by David A. Graham
As the president’s numbers climb sharply, results suggest that Democrats may be succeeding in firing up their base.
Despite doom-saying about Democrats’ chances in the midterms, the latest NEWSWEEK Poll shows that they remain in a close race with Republicans 12 days before Election Day, while the president’s approval ratings have climbed sharply. The poll finds that 48 percent of registered voters would be more likely to vote for Democrats, compared with 42 percent who lean Republican (those numbers are similar to those in the last NEWSWEEK Poll, which found Democrats favored 48 percent to 43 percent). President Obama’s approval ratings have jumped substantially, crossing the magic halfway threshold to 54 percent, up from 48 percent in late September, while the portion of respondents who disapprove of the president dropped to 40 percent, the lowest disapproval rating in a NEWSWEEK Poll since February 2010. However, his approval rating, which is notably higher than many recent polls of the president’s popularity, may be evidence of a closing “enthusiasm gap” more than a sea change in voter attitudes, and may not substantially affect Democrats’ fortunes come Election Day. In 1994, NEWSWEEK Polls showed a similar steep climb in President Clinton’s approval between late September and late October, but Democrats still suffered a rout in the midterms.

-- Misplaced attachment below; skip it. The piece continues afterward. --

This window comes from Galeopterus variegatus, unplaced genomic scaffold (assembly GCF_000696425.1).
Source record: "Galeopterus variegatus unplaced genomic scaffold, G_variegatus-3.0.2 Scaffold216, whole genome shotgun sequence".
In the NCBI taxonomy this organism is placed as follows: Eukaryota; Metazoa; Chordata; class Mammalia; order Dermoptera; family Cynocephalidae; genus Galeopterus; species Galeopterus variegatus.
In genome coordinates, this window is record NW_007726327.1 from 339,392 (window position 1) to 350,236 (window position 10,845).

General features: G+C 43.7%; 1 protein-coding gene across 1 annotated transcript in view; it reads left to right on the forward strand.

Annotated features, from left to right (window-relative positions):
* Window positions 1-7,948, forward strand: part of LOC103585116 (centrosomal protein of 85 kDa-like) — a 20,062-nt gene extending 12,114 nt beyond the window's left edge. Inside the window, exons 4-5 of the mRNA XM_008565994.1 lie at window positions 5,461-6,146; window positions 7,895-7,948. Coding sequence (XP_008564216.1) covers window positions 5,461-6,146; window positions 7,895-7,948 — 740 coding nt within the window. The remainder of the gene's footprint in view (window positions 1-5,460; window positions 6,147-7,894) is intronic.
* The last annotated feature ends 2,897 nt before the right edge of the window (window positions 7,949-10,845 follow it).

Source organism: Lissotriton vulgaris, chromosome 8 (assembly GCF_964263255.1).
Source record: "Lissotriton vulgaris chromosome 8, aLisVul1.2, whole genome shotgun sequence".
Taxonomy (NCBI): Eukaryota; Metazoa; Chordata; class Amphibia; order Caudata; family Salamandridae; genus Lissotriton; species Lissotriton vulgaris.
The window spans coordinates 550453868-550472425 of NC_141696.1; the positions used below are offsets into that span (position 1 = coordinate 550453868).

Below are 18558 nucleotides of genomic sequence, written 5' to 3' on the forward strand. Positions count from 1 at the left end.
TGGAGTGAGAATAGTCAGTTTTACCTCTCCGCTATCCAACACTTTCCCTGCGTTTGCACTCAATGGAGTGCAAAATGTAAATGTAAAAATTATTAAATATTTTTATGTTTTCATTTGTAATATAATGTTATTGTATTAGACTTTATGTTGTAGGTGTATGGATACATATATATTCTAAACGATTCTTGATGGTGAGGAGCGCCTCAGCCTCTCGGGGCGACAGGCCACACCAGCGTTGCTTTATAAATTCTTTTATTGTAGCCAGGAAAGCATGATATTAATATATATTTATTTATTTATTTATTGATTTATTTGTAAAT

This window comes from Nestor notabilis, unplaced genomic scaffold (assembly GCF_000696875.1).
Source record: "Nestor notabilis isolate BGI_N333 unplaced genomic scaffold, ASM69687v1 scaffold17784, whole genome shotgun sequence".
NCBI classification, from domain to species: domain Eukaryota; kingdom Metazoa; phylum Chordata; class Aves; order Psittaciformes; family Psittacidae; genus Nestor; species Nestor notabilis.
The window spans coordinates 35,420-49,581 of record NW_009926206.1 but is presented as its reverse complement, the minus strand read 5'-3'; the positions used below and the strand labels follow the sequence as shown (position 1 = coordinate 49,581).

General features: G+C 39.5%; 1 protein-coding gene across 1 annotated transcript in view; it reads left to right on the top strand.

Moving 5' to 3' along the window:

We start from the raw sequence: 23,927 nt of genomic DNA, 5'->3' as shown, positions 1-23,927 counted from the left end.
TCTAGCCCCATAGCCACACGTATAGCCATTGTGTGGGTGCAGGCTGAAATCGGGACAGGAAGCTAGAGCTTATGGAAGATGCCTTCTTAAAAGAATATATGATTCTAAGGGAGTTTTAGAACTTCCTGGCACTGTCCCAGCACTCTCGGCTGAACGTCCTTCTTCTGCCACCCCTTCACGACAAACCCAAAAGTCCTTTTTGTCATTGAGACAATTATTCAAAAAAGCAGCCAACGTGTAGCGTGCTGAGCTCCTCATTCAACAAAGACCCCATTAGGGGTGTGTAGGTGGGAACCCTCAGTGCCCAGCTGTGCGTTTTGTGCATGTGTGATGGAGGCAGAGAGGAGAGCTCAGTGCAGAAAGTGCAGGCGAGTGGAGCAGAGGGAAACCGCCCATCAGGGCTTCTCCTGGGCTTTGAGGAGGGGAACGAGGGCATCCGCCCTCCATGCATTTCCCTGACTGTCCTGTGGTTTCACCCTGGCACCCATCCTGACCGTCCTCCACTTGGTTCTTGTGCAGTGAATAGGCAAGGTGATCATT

While two thirds (69 percent) of self-identified Republican voters say they’ve given a lot or some thought to the election, 62 percent of Democrats say they have. This result indicates that the difference in enthusiasm between Democratic and Republican voters may be less stark than some other polls have suggested. A small plurality of registered voters—48 to 43 percent—would prefer that Democrats keep control of Congress. (The poll’s margin of error is 4.3 percent.) The new survey also offers a morsel of evidence that Democrats’ strategy of gaining an edge among early voters might be succeeding. They hold a 10-point lead among those who have already voted, 52 points to 42, but because the sample only represents 92 voters out of the 1,005 polled, Hugick says more polling is necessary for a conclusive picture. Early voting—which has steadily gained popularity in recent years—is expected to have an impact on the election, with three in 10 voters expected to cast ballots before Nov. 2.
Pollster Larry Hugick says that while Republicans are still likely to come out on top on Nov. 2, the results of the new poll show it might not be the runaway domination some commenters have suggested. “The idea that the Democrats are just going to sit this one out doesn’t seem very likely,” he says. “While there’s no question that Republicans are going to pick up seats, the question is how many.”
One factor feeding excitement for the GOP: the Tea Party. A quarter of likely voters, 24 percent, say they support the movement, with 27 percent of likely voters opposing it. Among Tea Party supporters, two thirds identify as Republicans, but nine in 10 intend to vote for Republican candidates for Congress. Eighty-one percent of Tea Party backers oppose the bank bailouts, 90 percent oppose health-care reform, and 85 percent think the economic stimulus was bad for the country. Among the entire sample of voters, two thirds look unfavorably on the bailouts, but support and opposition for the stimulus and health-care reform are roughly equal and within the margin of error.
Story Courtesy Of Newsweek.com